Posted by: Peadar Ban | March 4, 2012

A Letter To A Friend

Here is a letter to a friend I just finished and will send off in Monday’s mail.  I thought you might be interested in reading it.  It isn’t very long.

My friend is a scholar whose field is the history of these Untied States, specifically their recent history.  It seems sometimes that everything going on interests him.  Quite often he shares some of his gleanings with me and a few others.  They arrive regularly in my mailbox, chosen with care, tailored for my own interests; often with a true scholar’s eye for the other point of view, the “rest of the picture”.  You can bet he is a very busy man these days.

I’ll probably add to my letter’s original text as I go along.  I’ll try to put those additions in italics:

Dear “N”,

Thank you for your latest package of ephemera, though I haven’t had the time to dig into it fully.  Dig is the image I wanted to convey, like an archaeologist digging in the ruins of a dead civilization, trying to understand what was the cause of death – or a pathologist at a post mortem, two detectives standing by waiting for the news and the clues.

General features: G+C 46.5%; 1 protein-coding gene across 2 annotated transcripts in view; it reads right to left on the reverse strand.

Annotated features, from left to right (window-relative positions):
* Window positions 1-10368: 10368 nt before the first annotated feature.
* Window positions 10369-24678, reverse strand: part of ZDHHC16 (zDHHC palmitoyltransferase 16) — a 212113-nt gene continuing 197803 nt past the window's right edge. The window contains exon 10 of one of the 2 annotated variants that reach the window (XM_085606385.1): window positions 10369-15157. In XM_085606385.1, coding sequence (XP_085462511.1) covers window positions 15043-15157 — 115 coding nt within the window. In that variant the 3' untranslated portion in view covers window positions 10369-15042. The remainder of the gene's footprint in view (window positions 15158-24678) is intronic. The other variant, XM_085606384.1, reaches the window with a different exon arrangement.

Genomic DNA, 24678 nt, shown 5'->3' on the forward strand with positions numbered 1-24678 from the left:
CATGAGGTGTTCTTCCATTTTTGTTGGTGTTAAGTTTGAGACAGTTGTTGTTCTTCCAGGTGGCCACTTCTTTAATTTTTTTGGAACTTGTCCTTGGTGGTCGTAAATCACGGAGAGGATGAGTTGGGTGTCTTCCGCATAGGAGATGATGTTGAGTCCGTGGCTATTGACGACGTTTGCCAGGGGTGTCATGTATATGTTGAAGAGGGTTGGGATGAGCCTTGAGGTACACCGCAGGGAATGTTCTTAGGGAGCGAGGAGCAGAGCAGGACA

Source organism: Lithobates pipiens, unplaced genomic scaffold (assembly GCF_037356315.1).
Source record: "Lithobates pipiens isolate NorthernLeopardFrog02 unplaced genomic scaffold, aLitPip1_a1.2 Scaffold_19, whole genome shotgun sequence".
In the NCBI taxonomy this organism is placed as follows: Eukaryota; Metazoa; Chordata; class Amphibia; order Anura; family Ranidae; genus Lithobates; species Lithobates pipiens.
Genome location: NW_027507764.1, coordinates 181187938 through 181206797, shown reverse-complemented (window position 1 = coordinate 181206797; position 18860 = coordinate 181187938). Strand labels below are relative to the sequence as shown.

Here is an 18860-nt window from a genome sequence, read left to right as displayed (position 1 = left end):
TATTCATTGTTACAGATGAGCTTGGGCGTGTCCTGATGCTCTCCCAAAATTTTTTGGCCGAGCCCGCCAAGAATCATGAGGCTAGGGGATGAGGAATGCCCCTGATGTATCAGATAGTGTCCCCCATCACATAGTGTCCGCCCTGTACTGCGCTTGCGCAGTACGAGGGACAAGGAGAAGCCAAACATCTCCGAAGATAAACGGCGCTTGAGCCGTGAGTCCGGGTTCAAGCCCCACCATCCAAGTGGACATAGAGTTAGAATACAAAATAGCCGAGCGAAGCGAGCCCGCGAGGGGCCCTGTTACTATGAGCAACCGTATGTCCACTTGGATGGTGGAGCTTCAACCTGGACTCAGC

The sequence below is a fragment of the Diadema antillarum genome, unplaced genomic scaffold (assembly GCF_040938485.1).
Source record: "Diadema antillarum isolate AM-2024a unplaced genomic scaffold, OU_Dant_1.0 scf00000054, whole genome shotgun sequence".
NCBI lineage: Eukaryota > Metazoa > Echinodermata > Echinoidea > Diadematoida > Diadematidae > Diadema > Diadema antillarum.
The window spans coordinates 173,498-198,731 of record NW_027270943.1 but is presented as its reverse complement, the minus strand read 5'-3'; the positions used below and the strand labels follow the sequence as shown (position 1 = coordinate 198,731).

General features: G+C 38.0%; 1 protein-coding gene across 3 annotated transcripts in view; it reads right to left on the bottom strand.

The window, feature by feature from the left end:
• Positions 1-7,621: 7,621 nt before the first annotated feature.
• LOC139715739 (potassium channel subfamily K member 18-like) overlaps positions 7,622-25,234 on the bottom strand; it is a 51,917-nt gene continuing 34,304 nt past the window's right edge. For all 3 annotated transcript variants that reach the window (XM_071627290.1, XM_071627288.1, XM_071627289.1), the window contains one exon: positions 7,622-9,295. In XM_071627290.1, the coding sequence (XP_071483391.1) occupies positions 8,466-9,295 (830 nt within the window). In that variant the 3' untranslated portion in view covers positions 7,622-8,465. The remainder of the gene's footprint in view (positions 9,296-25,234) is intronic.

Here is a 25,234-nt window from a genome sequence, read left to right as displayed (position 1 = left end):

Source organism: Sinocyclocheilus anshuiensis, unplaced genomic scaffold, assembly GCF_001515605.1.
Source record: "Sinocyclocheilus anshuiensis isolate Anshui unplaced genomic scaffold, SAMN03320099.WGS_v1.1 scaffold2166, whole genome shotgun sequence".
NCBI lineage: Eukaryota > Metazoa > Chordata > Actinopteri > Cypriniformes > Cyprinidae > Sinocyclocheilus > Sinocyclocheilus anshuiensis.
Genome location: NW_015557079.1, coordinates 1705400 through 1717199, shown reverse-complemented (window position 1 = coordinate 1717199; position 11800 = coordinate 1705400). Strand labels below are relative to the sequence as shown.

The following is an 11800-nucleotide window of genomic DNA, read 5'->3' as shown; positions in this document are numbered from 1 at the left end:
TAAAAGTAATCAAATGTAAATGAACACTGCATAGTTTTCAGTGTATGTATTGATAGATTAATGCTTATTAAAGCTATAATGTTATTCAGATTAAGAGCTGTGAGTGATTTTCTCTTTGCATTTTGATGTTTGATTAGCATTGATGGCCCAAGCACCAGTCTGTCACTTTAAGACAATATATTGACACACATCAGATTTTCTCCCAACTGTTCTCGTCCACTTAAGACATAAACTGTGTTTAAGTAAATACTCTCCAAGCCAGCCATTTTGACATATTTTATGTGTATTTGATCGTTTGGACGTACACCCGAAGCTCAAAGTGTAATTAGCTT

What may we learn?  Who may we charge, indict, arrest, try and convict?  Hobbes, Locke, Voltaire, Kant, Smith, Keynes, Marx etc.?  Any, all – or is it us as Pogo might say?  I wish I knew.  I wish I had paid attention all of nearly 50 years ago as you did.  I think I know what I would have done.  I would have gone to the city walls and cried “Alarum!!”, or into the streets and fought with them.  Instead, I took the soup.

I told Mariellen yesterday morning that I am beginning to find this whole thing merely amusing, this rotting away, ever quickening, always spreading and, for the most part painless until the very end…or shortly thereafter.

Cancer is sometimes painless – cancer of the body human and the body politic.  It was like that with Sheila, my first wife-may she  rest in peace, for the most part until metastasis ate up her body, rotted her bones, until they grew thin and brittle as dried twigs … Europe today.